Born: December 12, 1983 – Died: May 18, 2008
Jonathan James was an American ‘black hats hacker’ who was imprisoned at the age of 16 for committing cybercrime in the United States. He was notorious for targeting high-profile organizations. James hacked into the computers of the United States’ Department of Defense named ‘Defense Threat Reduction Agency, which is responsible for investigating possible threats to the United States of America. He also installed an unauthorized backdoor in a computer server in Dulles, Virginia and with the help of it he installed a sniffer to interrupt the messages of DTRA employees, and accessed the usernames as well as passwords of DTRA employees.
Furthermore, James accessed the software that obtained source code of the International Space Station which was responsible for maintaining the most sensible as well as critical life-sustaining essentials; as a result, NASA had to shut down its computers for almost three weeks and bore huge loss to seriously secure its systems. NASA stated that “the software supported the International Space Station’s physical environment, including control of the temperature and humidity within the living space.”
In 2008, on May 18, James was found dead of a self-inflicted gunshot wound.
Kevin Poulsen: ‘Dark Dante’
Born in 1965 in Pasadena, California, U.S
Kevin Poulsen a former American black-hat hacker was once best-known known as “Dark Dante” for hacking phone systems, especially at radio stations in order to win prizes; later became America’s best-known cyber-criminal. In 1990, He received the prize the Porsche 944 S2 from Los Angeles KIIS FM. Currently, he is a senior editor at Wired News.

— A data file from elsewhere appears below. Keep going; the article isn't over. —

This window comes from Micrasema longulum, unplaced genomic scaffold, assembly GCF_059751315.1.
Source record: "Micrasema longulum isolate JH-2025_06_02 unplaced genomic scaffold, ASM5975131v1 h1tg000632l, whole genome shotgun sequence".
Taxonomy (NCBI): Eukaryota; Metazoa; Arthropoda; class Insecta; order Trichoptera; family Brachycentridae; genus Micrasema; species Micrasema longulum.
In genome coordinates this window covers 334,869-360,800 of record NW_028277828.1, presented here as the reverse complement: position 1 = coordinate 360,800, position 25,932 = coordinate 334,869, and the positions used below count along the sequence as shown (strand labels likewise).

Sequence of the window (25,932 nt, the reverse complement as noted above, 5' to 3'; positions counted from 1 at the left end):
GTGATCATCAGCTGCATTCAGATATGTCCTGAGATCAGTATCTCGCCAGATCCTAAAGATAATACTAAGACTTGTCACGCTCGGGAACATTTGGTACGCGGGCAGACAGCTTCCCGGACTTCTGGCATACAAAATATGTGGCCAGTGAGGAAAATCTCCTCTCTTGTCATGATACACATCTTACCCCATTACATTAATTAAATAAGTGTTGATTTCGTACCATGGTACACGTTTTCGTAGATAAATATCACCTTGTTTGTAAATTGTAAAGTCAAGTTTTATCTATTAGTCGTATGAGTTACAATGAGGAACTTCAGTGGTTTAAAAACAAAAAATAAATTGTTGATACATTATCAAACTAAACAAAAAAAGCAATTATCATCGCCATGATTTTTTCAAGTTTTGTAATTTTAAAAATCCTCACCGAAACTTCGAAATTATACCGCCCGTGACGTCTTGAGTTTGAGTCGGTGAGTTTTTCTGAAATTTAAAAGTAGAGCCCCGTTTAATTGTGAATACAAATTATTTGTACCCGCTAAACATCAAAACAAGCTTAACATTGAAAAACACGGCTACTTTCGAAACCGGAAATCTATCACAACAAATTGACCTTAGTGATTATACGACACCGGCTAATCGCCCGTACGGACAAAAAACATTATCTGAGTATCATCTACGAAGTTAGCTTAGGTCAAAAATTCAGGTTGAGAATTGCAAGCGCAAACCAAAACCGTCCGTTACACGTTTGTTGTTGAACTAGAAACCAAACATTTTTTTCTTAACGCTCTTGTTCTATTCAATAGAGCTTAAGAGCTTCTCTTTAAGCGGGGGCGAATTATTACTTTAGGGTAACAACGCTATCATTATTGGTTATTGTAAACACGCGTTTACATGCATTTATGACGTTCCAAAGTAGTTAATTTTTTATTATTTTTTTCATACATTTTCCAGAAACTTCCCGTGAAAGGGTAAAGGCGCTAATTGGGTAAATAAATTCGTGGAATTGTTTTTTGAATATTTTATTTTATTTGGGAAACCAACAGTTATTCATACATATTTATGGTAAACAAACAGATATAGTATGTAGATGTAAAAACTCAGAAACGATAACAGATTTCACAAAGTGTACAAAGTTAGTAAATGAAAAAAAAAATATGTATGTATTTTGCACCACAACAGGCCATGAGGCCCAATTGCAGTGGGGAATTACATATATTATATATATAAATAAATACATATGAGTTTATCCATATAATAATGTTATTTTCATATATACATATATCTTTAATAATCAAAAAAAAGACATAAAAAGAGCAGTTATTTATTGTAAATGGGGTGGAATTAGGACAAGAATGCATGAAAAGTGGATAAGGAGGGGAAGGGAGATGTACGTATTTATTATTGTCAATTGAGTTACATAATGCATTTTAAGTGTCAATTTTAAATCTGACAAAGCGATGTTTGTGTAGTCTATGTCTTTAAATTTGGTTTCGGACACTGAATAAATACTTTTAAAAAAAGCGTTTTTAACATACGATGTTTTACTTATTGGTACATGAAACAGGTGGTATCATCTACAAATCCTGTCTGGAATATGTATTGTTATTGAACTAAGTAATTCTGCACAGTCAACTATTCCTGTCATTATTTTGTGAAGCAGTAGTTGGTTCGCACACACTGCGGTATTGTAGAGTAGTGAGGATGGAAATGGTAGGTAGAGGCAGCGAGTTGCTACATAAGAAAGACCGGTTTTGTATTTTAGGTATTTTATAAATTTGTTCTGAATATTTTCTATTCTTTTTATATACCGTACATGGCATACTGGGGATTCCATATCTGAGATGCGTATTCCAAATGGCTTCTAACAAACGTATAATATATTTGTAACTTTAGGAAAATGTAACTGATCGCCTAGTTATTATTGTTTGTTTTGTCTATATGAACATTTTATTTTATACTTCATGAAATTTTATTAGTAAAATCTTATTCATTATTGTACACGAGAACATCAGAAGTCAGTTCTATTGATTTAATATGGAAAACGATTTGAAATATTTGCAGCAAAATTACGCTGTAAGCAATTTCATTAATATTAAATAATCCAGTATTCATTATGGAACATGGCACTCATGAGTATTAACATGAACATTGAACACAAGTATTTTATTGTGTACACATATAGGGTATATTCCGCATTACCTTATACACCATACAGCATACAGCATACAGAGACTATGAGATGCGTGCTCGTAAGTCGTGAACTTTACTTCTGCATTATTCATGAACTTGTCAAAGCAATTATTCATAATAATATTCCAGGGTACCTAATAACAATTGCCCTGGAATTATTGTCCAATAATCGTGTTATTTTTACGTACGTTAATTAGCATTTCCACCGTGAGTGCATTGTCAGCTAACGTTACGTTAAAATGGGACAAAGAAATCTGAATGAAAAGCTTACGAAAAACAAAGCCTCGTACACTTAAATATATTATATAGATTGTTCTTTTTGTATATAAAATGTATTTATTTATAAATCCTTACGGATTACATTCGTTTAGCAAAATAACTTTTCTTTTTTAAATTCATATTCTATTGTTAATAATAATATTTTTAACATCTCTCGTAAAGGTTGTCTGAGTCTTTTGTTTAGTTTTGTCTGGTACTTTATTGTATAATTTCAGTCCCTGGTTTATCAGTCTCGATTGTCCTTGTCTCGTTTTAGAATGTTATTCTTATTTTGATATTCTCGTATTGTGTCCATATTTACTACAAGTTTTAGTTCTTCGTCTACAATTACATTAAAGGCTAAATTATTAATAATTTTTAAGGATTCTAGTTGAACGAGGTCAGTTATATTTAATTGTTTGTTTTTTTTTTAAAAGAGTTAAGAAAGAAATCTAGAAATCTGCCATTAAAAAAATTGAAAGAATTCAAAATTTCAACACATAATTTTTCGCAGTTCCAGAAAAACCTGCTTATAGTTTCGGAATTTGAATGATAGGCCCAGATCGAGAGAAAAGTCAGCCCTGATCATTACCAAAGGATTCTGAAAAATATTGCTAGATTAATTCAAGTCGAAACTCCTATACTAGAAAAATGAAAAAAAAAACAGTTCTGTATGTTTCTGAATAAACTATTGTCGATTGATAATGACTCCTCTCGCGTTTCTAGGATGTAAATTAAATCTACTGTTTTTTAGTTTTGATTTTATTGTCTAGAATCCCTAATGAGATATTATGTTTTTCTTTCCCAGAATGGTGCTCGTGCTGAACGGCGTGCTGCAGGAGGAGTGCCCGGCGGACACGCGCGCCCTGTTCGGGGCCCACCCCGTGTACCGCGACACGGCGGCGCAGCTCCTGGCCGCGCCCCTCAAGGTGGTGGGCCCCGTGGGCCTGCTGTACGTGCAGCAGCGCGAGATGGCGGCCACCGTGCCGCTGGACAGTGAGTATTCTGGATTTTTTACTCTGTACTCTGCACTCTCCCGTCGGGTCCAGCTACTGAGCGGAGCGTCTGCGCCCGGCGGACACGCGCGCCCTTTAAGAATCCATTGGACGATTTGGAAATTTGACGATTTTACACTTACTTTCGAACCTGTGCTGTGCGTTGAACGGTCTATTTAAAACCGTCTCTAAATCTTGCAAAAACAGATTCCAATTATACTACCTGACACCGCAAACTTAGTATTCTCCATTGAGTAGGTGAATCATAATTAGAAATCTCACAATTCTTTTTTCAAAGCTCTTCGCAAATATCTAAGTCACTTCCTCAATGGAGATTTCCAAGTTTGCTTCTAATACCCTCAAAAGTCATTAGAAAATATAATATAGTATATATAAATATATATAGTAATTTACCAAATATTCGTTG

Poulsen also tasted the brief celebrity charm in the tech world when he released his book ‘Watchman: The Twisted Life and Crimes of Serial Hacker’ whilst still serving in the federal prison. Upon release, Poulsen joined SecurityFocus, a California-based security research firm , where he would write security and hacking news in the early 2000. Soon, he became a well-known face in tech world and often the mainstream press would pick up his original research report. In 2005, he left the company in order to pursue his own career as freelancer and independent writer but in the same year in 2005 June he was appointed as a senior editor at Wired News. In 2006, he searched and exposed the report for approximately 744 registered sex offenders who would fantasize sex from children through MySpace.
Poulsen has received several awards including Knight-Batten Award for Innovation in Journalism in 2008, MIN Best of the Web in 2009, Webby Award in 2011 and many more.
Born May 1971
Nahshon Even-Chaim is one of the most powerful and well-known computer hackers of ‘The Realm’, an Australia based computer hacking group of 1980s. He would target the defense and nuclear weapons research networks.